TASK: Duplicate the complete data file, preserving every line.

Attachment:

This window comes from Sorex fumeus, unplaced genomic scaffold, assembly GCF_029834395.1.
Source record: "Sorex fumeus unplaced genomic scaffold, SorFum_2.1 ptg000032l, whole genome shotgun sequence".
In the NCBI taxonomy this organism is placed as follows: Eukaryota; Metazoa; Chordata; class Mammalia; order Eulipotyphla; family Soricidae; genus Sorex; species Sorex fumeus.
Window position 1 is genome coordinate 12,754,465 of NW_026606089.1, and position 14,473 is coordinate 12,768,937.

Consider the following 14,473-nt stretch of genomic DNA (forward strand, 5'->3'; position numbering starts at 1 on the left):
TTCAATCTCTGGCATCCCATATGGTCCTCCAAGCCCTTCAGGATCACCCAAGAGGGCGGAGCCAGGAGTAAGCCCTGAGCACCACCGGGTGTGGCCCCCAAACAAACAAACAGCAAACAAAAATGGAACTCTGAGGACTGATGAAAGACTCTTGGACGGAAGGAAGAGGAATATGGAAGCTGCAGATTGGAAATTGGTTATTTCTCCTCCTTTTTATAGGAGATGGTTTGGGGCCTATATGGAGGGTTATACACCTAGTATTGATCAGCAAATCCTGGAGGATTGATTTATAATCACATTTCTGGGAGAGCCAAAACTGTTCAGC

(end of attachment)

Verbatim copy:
This window comes from Sorex fumeus, unplaced genomic scaffold, assembly GCF_029834395.1.
Source record: "Sorex fumeus unplaced genomic scaffold, SorFum_2.1 ptg000032l, whole genome shotgun sequence".
In the NCBI taxonomy this organism is placed as follows: Eukaryota; Metazoa; Chordata; class Mammalia; order Eulipotyphla; family Soricidae; genus Sorex; species Sorex fumeus.
Window position 1 is genome coordinate 12,754,465 of NW_026606089.1, and position 14,473 is coordinate 12,768,937.

Consider the following 14,473-nt stretch of genomic DNA (forward strand, 5'->3'; position numbering starts at 1 on the left):
TTCAATCTCTGGCATCCCATATGGTCCTCCAAGCCCTTCAGGATCACCCAAGAGGGCGGAGCCAGGAGTAAGCCCTGAGCACCACCGGGTGTGGCCCCCAAACAAACAAACAGCAAACAAAAATGGAACTCTGAGGACTGATGAAAGACTCTTGGACGGAAGGAAGAGGAATATGGAAGCTGCAGATTGGAAATTGGTTATTTCTCCTCCTTTTTATAGGAGATGGTTTGGGGCCTATATGGAGGGTTATACACCTAGTATTGATCAGCAAATCCTGGAGGATTGATTTATAATCACATTTCTGGGAGAGCCAAAACTGTTCAGC